78% of people ‘broadly support’ the idea of using driverless vehicles on urban streets – providing they are safe and resistant to cyber attack.
That’s the headline news in a summary of feedback published to mark the conclusion of the ‘ground-breaking’ three-year GATEway research project.
Led by TRL, the GATEway Project ‘focused on people rather than technology’, and invited the public to experience prototype autonomous vehicle technologies in a real world setting, complete with pedestrians, cyclists, rain and snow.
More than 31,000 members of the public engaged with the project, including an exhibition exploring vehicles of the future staged by the Royal College of Art at London’s Transport Museum.
More than 5,000 people signed up to participate in the self-driving shuttle service trials which were also open to residents and visitors to Greenwich, while 1,300 members of the public were interviewed as part of the research.
The project will now feed into the Smart Mobility Living Lab (SMLL), a ‘world-leading’ £19m test bed for connected and autonomous vehicles (CAV).
Based in the Royal Borough of Greenwich and nearby Queen Elizabeth Olympic Park in Stratford, the SMLL is designed to help transport manufacturers and operators to develop new mobility solutions and test them in a wide variety of complex city environments.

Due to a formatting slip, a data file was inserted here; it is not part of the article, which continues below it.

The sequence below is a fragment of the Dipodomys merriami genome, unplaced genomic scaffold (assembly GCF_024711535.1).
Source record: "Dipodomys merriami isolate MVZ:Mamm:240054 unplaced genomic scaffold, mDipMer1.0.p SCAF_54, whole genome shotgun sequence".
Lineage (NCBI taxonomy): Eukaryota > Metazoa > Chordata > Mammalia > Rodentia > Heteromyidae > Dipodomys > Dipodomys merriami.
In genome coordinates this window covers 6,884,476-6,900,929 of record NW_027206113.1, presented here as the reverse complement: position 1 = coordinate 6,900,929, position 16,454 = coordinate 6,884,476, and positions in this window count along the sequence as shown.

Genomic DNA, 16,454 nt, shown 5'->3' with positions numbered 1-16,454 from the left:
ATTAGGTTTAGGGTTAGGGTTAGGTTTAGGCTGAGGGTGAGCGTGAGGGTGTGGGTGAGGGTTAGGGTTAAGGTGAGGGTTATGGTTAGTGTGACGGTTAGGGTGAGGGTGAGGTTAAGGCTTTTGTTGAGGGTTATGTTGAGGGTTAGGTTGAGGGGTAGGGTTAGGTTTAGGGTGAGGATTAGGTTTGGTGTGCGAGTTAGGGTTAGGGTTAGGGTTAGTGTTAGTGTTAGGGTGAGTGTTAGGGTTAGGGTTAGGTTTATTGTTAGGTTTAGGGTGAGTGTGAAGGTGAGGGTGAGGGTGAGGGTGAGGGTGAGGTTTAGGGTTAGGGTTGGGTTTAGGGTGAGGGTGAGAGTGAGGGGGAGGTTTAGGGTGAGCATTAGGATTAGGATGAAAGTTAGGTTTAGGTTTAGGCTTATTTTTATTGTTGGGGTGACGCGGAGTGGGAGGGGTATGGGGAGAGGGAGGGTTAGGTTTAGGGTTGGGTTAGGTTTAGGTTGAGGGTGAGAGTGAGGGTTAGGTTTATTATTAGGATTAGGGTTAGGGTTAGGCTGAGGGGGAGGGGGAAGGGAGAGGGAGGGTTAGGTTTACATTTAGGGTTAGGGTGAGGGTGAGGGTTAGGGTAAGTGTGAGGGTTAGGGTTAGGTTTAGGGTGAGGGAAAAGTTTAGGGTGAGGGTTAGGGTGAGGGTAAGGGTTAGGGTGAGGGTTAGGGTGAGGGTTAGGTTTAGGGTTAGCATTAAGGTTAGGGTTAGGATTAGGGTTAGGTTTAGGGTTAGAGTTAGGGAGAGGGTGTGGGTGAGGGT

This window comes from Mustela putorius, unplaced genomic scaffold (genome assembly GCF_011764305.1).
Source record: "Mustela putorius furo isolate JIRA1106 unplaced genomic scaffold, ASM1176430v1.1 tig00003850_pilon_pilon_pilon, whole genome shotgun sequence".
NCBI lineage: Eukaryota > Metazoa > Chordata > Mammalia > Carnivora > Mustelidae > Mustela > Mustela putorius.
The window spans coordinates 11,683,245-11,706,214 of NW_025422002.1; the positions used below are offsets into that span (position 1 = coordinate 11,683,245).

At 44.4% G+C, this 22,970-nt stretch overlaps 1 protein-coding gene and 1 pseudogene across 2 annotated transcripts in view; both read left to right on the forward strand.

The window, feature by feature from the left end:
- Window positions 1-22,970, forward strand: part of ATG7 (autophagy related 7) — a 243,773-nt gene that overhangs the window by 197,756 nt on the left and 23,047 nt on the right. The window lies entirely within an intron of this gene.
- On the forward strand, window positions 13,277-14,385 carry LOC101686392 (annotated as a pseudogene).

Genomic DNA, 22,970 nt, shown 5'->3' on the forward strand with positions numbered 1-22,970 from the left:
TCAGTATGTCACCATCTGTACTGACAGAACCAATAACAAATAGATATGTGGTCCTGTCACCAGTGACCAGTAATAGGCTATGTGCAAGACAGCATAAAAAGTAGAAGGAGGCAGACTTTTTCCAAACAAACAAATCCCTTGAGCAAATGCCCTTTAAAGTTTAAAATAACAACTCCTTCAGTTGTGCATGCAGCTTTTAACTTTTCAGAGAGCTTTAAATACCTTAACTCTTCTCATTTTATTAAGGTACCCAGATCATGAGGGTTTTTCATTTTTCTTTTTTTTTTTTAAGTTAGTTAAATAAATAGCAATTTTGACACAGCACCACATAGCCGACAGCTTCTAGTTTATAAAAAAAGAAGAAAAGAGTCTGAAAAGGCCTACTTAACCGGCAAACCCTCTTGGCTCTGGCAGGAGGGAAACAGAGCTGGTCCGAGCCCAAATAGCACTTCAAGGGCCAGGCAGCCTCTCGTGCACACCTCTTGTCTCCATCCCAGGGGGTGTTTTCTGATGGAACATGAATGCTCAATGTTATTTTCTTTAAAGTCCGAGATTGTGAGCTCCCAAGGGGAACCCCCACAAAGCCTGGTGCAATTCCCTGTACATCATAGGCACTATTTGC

Richard Cuerden, academy director, TRL, said: “This is just the beginning of the journey towards connected and autonomous vehicles.
“Thanks to the GATEway Project’s research, the UK is in a prime position to build upon the lessons learned and experienced gained in trialling a whole range of driverless vehicles in urban environments.
“We see driverless vehicles as a practical solution to delivering safe, clean, accessible and affordable mobility and we are proud to be part of creating our future transport system.”